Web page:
Stephen Oduntan, Staff

A small crowd gathered outside the Laugh Factory Monday evening for a candlelight vigil in memory of Breonna Taylor, the 26-year-old black woman who was fatally shot during a botched police raid in her apartment.

In between chants and music, Shannon Morton, the founder of Black Women Lead and the organizer of the vigil, took the megaphone, saying, Breonna Taylor is important. She should be here. Breonna Taylor is me. Shes my cousin. Shes my friend. She is everybody who I ever loved.

Ka, a 25-year-old woman who would only give her first name, attended the vigil, which took place at 7: 30 pm near the intersection of Sunset Boulevard and Crescent Heights in Hollywood.

A visual for Breonna Taylor is super important because were honoring her spirit. Her spirit is still with us. Black people are a people of spirit and rhythm so thats why were playing music. Shes still with us. Even though she didnt get justice, were still out here in her name. Well never stop being out here, Ka said.

Ivy Coco Maurice, of Walk Good LA, also spoke to the crowd.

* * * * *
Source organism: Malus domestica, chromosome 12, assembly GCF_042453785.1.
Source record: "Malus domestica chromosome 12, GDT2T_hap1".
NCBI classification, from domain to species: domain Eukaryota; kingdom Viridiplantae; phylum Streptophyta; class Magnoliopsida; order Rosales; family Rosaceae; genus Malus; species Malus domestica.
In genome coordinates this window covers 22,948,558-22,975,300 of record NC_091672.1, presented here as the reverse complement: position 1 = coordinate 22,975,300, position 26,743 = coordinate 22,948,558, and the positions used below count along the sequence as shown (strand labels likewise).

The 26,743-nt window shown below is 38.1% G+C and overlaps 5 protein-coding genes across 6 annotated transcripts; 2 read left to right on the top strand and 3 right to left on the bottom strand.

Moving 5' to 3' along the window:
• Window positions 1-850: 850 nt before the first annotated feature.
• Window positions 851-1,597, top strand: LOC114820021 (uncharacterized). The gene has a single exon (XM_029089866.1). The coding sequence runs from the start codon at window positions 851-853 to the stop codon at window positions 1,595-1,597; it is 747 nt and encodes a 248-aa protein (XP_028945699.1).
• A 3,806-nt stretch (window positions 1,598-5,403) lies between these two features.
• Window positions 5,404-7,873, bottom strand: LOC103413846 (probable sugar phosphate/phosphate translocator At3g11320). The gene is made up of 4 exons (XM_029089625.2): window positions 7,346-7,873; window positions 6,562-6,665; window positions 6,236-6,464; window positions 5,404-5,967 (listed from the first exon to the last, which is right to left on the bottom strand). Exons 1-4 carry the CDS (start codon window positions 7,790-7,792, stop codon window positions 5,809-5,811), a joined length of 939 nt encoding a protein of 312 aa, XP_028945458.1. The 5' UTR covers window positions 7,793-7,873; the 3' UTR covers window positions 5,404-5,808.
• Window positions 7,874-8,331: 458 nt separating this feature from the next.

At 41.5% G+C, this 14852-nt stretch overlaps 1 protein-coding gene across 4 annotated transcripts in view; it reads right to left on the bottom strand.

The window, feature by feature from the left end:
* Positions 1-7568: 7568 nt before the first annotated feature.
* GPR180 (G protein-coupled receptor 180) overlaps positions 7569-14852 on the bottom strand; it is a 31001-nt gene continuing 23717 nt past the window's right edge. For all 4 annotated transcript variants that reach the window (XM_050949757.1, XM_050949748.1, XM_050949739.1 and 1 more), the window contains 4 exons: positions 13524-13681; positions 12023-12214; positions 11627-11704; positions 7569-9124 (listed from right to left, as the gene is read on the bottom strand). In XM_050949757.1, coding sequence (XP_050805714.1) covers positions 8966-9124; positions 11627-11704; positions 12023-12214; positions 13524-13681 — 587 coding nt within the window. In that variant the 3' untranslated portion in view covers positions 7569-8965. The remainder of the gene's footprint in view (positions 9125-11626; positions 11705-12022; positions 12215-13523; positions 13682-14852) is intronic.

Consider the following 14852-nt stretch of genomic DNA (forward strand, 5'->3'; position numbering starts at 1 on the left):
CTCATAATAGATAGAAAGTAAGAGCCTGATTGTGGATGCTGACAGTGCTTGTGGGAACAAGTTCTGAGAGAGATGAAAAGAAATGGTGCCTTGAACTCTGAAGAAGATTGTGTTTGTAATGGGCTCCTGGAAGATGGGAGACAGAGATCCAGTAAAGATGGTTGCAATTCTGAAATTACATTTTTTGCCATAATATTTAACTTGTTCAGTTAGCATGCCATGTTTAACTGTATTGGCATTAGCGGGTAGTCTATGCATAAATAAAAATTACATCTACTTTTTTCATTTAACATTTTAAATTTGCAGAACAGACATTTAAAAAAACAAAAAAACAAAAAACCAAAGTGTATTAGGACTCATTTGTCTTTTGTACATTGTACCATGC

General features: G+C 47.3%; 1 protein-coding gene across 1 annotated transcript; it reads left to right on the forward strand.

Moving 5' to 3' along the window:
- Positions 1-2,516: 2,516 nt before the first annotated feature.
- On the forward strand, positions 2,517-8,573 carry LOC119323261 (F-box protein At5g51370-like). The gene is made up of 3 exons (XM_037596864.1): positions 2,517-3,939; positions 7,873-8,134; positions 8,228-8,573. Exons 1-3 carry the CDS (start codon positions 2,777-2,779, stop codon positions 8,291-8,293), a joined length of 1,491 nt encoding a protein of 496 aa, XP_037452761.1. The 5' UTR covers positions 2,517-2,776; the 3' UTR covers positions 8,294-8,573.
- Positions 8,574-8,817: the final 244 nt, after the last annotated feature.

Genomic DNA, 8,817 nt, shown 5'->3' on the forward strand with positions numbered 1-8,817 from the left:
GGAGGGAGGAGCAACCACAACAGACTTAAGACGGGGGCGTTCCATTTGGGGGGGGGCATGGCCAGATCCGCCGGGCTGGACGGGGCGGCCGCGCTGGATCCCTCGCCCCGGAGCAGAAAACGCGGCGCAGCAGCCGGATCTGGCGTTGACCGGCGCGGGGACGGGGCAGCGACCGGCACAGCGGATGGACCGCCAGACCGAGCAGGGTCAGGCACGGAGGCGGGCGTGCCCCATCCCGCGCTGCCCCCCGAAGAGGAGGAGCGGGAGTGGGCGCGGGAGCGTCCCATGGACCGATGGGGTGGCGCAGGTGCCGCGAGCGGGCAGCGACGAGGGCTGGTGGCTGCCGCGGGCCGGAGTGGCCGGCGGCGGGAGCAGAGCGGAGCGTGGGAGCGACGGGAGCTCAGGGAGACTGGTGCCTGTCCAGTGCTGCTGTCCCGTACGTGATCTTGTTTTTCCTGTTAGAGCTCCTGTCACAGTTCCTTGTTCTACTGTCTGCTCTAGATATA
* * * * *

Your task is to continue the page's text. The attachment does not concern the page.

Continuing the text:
Black women, she said. We are an endangered species and theyre killing us like flies. Black women have always been at the forefront of every revolution, and its time for everybody to stand at the forefront for us as well. Thats why when it comes down to the polls come November, dont just vote for yourself. You are voting for Breonna Taylor. You are voting for Sandra Bland. Vote for the Black woman Kamala Harris.

The crowd applauded.

Attendees blocked off the roadway, sitting in the middle of the road, and gave a moment of silence in Taylors memory for about three minutes. Many sat with lit candles beside them.

In this quest for justice for the slain, lets not forget the mothers. Black women and Black mothers, we bear so much of the pain. When I think about Breonna being shot in her bed, the first thing I think about is her mother. Black mothers are at the forefront of the healing process that not only America but also Black America has to deal with, said Angelina Spicer, a comedian-actress and self-described accidental activist. 

Spicer called on the attendees to turn grief into action.

Weve been marching, weve been protesting, weve been gathering for months now, and the fact that you all are here means so much to me because you realize without our collective voices nothing will change, she said.

At the end of Spicers ten minutes speech, she thanked everyone for attending the vigil and said, Black lives matter, and the crowd called back a roar of Black lives matter.

By 9: 30 p.m., it all seemed to be over. Participants reopened the street, traffic returned to normal, and the crowd dispersed.